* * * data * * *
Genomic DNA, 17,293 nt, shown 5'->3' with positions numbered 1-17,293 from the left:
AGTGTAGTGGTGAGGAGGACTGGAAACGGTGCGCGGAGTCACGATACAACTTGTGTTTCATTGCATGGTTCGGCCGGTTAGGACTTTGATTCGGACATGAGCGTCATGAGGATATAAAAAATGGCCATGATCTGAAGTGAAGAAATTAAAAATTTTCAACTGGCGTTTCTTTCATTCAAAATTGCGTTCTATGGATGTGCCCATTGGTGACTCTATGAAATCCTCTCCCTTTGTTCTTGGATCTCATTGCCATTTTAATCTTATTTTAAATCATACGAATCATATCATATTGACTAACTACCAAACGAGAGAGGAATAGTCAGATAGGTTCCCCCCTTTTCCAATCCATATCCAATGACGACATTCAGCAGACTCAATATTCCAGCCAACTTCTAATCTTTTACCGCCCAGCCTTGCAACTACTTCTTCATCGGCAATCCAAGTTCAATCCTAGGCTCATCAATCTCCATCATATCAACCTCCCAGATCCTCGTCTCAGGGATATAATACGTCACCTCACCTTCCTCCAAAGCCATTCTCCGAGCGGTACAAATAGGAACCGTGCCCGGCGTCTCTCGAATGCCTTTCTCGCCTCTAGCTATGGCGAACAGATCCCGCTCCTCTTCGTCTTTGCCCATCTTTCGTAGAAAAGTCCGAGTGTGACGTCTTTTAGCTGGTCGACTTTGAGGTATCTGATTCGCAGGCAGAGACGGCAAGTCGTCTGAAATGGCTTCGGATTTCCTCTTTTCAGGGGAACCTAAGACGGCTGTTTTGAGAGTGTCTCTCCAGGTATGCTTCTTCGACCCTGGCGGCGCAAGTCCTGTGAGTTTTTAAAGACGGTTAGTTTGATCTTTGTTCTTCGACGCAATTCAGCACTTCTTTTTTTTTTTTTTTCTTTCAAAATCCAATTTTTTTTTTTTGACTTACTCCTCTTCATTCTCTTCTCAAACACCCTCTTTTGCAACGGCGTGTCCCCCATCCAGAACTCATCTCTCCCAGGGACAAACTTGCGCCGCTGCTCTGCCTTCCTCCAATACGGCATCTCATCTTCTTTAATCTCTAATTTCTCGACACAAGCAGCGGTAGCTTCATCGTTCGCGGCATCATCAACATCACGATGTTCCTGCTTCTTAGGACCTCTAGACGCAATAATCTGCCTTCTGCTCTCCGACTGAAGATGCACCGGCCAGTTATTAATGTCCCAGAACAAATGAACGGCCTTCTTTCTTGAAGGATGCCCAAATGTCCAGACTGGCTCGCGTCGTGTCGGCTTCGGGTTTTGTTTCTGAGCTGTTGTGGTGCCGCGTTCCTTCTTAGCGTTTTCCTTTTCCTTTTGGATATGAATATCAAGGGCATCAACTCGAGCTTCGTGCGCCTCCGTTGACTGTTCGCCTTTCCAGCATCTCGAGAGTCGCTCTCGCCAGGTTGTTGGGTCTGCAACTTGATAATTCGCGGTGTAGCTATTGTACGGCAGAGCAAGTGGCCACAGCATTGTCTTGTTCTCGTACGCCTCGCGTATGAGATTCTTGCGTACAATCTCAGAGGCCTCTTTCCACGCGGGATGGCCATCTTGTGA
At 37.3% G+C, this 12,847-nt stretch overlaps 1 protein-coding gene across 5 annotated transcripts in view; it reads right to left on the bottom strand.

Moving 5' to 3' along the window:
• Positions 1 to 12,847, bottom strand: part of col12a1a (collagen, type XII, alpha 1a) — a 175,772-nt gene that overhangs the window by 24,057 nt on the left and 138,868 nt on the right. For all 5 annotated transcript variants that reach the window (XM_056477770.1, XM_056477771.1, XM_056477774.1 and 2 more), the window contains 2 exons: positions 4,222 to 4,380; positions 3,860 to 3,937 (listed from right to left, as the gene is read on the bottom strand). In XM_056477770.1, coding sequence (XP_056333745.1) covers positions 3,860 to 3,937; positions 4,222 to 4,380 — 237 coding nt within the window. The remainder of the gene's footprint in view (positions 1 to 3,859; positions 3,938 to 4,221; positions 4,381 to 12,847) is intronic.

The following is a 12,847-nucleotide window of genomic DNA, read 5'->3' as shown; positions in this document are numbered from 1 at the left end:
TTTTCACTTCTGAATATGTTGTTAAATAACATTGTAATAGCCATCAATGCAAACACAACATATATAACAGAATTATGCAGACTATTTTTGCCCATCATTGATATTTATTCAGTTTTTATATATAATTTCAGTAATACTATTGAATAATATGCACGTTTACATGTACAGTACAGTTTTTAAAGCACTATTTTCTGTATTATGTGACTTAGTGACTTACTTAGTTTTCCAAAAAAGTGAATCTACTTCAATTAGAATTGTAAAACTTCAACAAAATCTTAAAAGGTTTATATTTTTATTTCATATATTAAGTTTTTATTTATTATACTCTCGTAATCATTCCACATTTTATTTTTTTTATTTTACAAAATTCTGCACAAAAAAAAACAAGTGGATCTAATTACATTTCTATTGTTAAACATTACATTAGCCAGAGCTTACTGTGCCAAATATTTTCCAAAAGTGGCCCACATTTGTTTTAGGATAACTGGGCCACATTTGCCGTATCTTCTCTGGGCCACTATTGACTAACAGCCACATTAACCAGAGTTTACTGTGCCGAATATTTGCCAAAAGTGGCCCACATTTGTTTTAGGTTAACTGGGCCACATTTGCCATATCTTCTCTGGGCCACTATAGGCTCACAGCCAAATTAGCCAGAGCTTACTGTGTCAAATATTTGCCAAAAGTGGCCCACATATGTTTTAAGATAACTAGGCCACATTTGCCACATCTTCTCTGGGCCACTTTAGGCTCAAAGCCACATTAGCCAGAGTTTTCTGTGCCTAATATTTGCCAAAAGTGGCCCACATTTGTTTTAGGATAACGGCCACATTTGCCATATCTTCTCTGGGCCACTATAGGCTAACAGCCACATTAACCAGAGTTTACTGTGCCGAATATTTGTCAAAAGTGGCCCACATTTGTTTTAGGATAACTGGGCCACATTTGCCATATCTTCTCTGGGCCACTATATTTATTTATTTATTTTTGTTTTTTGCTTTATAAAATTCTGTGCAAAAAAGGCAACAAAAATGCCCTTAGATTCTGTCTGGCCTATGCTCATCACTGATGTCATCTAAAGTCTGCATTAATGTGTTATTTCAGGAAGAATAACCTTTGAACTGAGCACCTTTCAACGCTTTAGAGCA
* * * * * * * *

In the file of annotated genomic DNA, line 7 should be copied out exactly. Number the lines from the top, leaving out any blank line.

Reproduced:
TTTTCACTTCTGAATATGTTGTTAAATAACATTGTAATAGCCATCAATGCAAACACAACATATATAACAGAATTATGCAGACTATTTTTGCCCATCATTGATATTTATTCAGTTTTTATATATAATTTCAGTAATACTATTGAATAATATGCACGTTTACATGTACAGTACAGTTTTTAAAGCACTATTTTCTGTATTATGTGACTTAGTGACTTACTTAGTTTTCCAAAAAAGTGAATCTACTTCAATTAGAATTGTAAAACTTCAACAAAATCTTAAAAGGTTTATATTTTTATTTCATATATTAAGTTTTTATTTATTATACTCTCGTAATCATTCCACATTTTATTTTTTTTATTTTACAAAATTCTGCACAAAAAAAAACAAGTGGATCTAATTACATTTCTATTGTTAAACATTACATTAGCCAGAGCTTACTGTGCCAAATATTTTCCAAAAGTGGCCCACATTTGTTTTAGGATAACTGGGCCACATTTGCCGTATCTTCTCTGGGCCACTATTGACTAACAGCCACATTAACCAGAGTTTACTGTGCCGAATATTTGCCAAAAGTGGCCCACATTTGTTTTAGGTTAACTGGGCCACATTTGCCATATCTTCTCTGGGCCACTATAGGCTCACAGCCAAATTAGCCAGAGCTTACTGTGTCAAATATTTGCCAAAAGTGGCCCACATATGTTTTAAGATAACTAGGCCACATTTGCCACATCTTCTCTGGGCCACTTTAGGCTCAAAGCCACATTAGCCAGAGTTTTCTGTGCCTAATATTTGCCAAAAGTGGCCCACATTTGTTTTAGGATAACGGCCACATTTGCCATATCTTCTCTGGGCCACTATAGGCTAACAGCCACATTAACCAGAGTTTACTGTGCCGAATATTTGTCAAAAGTGGCCCACATTTGTTTTAGGATAACTGGGCCACATTTGCCATATCTTCTCTGGGCCACTATATTTATTTATTTATTTTTGTTTTTTGCTTTATAAAATTCTGTGCAAAAAAGGCAACAAAAATGCCCTTAGATTCTGTCTGGCCTATGCTCATCACTGATGTCATCTAAAGTCTGCATTAATGTGTTATTTCAGGAAGAATAACCTTTGAACTGAGCACCTTTCAACGCTTTAGAGCA